Writing in to the Finger Lakes Times in early December, a reader made the following claim as part of a review of communism and socialism through history:
The only form of communism today that is the same from several hundred years ago is the Amish. Yes, they practice a true form of communism right here in the USA!
Last week a reader named Ivan Martin responded to this claim of the Amish as communists. Here is the most relevant bit:
But the real zinger is the claim that the Amish “practice a true form of communism right here in the USA!” This is blatantly false. For the record, the Amish may live in localized communities, but they do not live communally. The church and its elders neither manage nor dictate any aspect of their economic activities. They are tax-paying citizens of the USA, and their properties are owned individually, not by the church.
They are a Bible-based, freedom-loving culture that is committed to personal integrity, a strong work ethic, and personal responsibility. When they encounter true community needs, they are willing to help, but it will not be with much fanfare and at their own discretion, rather than by political edict. They generally resent the rapacious, stifling fiscal policies of the unaccountable politicians and petty bureaucrats.
From time to time I have heard claims similar to the first writer’s. Where do such claims come from? And are there any elements of Amish society that suggest communism?
Are the Amish a communist society?
I came up with several reasons why some observers might describe the Amish as “communist”. For one this might be due to the association of the Amish with church community, and their well-known collective work events like the community barn-raising and other work frolics. A community of people of similar appearance dressing alike in drab clothing may also call to mind pictures of communist societies of past eras.
What about actually owning goods in common? Among the few cases that might qualify would be the church owning their benches and related implements used for bimonthly service. Schools and cemeteries, which are common areas used by all or nearly all Amish in a community, are handled differently. Amish people own their homes, buggies, land, animals, tools, businesses, and all other private possessions. So the church owning benches, a wagon, and cups and some silverware is hardly a significant example of communal ownership.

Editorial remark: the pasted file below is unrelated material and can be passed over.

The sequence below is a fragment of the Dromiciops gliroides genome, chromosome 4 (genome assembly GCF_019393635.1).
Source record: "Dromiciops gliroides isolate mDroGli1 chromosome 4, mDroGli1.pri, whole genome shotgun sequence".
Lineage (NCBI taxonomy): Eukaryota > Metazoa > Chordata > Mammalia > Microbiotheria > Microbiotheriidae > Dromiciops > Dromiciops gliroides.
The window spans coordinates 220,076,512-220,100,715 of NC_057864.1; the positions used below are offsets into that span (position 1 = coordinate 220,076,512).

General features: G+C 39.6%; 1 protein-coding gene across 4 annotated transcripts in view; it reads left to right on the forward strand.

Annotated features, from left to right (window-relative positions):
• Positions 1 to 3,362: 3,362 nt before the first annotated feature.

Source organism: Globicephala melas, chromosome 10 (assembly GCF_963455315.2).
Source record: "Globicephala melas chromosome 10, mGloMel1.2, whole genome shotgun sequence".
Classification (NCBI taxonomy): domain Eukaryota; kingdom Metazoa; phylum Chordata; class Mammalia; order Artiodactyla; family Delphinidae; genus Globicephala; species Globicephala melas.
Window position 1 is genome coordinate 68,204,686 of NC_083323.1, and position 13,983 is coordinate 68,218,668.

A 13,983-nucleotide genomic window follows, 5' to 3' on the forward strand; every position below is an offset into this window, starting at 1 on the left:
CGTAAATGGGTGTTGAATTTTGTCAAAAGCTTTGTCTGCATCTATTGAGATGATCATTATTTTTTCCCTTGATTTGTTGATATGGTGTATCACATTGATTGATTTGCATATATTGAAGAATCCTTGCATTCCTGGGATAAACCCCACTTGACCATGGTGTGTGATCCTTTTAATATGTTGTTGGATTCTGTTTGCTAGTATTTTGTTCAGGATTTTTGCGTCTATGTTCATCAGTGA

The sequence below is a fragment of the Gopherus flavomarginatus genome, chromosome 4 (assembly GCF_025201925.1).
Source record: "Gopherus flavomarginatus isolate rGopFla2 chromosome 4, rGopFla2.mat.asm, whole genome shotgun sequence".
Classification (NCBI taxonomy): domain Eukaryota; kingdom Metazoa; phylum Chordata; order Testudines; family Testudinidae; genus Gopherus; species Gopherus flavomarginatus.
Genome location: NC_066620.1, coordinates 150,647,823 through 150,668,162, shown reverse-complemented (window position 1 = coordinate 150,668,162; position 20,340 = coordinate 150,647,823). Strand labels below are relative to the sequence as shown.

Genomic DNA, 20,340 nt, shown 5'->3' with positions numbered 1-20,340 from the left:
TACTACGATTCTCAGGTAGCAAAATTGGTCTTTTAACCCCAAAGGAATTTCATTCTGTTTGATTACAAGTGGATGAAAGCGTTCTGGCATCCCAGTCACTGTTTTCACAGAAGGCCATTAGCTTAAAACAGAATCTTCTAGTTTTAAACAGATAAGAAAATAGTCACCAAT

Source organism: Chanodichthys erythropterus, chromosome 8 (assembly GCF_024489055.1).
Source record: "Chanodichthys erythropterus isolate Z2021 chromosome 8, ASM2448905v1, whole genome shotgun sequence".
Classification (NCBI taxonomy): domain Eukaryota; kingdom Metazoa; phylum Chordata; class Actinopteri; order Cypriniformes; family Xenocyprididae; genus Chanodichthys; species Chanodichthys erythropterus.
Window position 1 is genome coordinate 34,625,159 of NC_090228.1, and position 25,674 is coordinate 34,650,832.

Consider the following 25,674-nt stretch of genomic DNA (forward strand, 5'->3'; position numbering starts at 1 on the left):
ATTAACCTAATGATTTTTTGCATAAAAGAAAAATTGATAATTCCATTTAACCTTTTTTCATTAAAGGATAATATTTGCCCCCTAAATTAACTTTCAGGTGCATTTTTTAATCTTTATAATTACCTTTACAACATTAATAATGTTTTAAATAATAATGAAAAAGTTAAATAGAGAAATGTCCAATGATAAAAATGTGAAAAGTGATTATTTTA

Church wagons. Photo by Don Burke
Amish do informally “pass the hat”, collecting alms at church service to help support members of the church who have medical needs or face disaster, so this might be seen by some as leaning in a direction of “communism”. Unlike in historical examples of communism, this is not coerced or forcibly taken however, and is meant to be done in a spirit of Christian aid.
Another aspect that might be perceived as reminiscent to some of “communism” is the practice of trusteeship which comes into play when a household is facing business and financial difficulty. For example in cases where a business is in dire straits, three members of the community may be chosen to manage the company’s finances, along with legal power of attorney. But this is meant to be a temporary assistance and not a permanent state of affairs, and is not an especially common situation.
Amish businesses in Randolph County, Missouri. Photo by Don Burke
If you observe the flourishing of entrepreneurial activity in nearly every Amish community – some of it quite competitive – and understand that every household has its own bills to pay and affairs to manage, the idea of “Amish communists” loses credibility pretty quickly.
What about the Hutterites?
In his letter, Martin instead points to the Hutterites as an example of religious communism. I can’t speak for any Hutterites, but I suppose some might prefer to avoid the loaded term “communism” in describing how they live. When I asked Manitoba Hutterite Linda Maendel about this, she rather discussed “living communally” and a community of goods.
So there might be other aspects of Amish life that I’ve not thought of in composing this post, but I would say that Ivan Martin’s claim, in refutation of the first writer’s claim of the Amish as “true” communists, is by far the more accurate of the two.